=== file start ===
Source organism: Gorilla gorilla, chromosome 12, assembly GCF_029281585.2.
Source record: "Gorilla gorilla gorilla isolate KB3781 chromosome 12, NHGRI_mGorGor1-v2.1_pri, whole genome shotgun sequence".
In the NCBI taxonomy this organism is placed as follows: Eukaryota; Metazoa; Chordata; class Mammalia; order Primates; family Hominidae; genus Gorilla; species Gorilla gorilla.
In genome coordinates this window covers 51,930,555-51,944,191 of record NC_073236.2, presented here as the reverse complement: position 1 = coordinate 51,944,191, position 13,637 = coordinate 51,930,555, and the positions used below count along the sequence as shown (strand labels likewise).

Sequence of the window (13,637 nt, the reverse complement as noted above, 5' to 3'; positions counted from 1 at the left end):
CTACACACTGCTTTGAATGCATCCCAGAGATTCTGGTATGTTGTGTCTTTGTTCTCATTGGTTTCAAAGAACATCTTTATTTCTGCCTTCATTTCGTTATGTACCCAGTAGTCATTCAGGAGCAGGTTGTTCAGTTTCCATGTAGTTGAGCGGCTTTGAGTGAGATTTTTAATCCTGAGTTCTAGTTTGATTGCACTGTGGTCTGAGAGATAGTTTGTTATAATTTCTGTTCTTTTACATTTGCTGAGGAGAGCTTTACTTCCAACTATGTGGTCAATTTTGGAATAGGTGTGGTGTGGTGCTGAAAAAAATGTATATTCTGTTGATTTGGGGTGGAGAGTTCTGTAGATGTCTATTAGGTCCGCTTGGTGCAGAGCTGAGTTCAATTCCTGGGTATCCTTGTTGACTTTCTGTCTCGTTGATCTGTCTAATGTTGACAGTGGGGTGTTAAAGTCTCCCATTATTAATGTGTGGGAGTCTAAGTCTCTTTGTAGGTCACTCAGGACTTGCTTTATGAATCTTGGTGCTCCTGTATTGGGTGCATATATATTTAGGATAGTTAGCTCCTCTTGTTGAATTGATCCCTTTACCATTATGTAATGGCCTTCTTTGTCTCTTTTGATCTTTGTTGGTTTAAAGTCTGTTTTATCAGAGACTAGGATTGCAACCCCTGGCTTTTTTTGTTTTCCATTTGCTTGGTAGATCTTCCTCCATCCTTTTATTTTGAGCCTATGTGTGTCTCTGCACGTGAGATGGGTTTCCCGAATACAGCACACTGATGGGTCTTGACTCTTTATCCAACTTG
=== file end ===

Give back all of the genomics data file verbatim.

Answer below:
Source organism: Gorilla gorilla, chromosome 12, assembly GCF_029281585.2.
Source record: "Gorilla gorilla gorilla isolate KB3781 chromosome 12, NHGRI_mGorGor1-v2.1_pri, whole genome shotgun sequence".
In the NCBI taxonomy this organism is placed as follows: Eukaryota; Metazoa; Chordata; class Mammalia; order Primates; family Hominidae; genus Gorilla; species Gorilla gorilla.
In genome coordinates this window covers 51,930,555-51,944,191 of record NC_073236.2, presented here as the reverse complement: position 1 = coordinate 51,944,191, position 13,637 = coordinate 51,930,555, and the positions used below count along the sequence as shown (strand labels likewise).

Sequence of the window (13,637 nt, the reverse complement as noted above, 5' to 3'; positions counted from 1 at the left end):
CTACACACTGCTTTGAATGCATCCCAGAGATTCTGGTATGTTGTGTCTTTGTTCTCATTGGTTTCAAAGAACATCTTTATTTCTGCCTTCATTTCGTTATGTACCCAGTAGTCATTCAGGAGCAGGTTGTTCAGTTTCCATGTAGTTGAGCGGCTTTGAGTGAGATTTTTAATCCTGAGTTCTAGTTTGATTGCACTGTGGTCTGAGAGATAGTTTGTTATAATTTCTGTTCTTTTACATTTGCTGAGGAGAGCTTTACTTCCAACTATGTGGTCAATTTTGGAATAGGTGTGGTGTGGTGCTGAAAAAAATGTATATTCTGTTGATTTGGGGTGGAGAGTTCTGTAGATGTCTATTAGGTCCGCTTGGTGCAGAGCTGAGTTCAATTCCTGGGTATCCTTGTTGACTTTCTGTCTCGTTGATCTGTCTAATGTTGACAGTGGGGTGTTAAAGTCTCCCATTATTAATGTGTGGGAGTCTAAGTCTCTTTGTAGGTCACTCAGGACTTGCTTTATGAATCTTGGTGCTCCTGTATTGGGTGCATATATATTTAGGATAGTTAGCTCCTCTTGTTGAATTGATCCCTTTACCATTATGTAATGGCCTTCTTTGTCTCTTTTGATCTTTGTTGGTTTAAAGTCTGTTTTATCAGAGACTAGGATTGCAACCCCTGGCTTTTTTTGTTTTCCATTTGCTTGGTAGATCTTCCTCCATCCTTTTATTTTGAGCCTATGTGTGTCTCTGCACGTGAGATGGGTTTCCCGAATACAGCACACTGATGGGTCTTGACTCTTTATCCAACTTG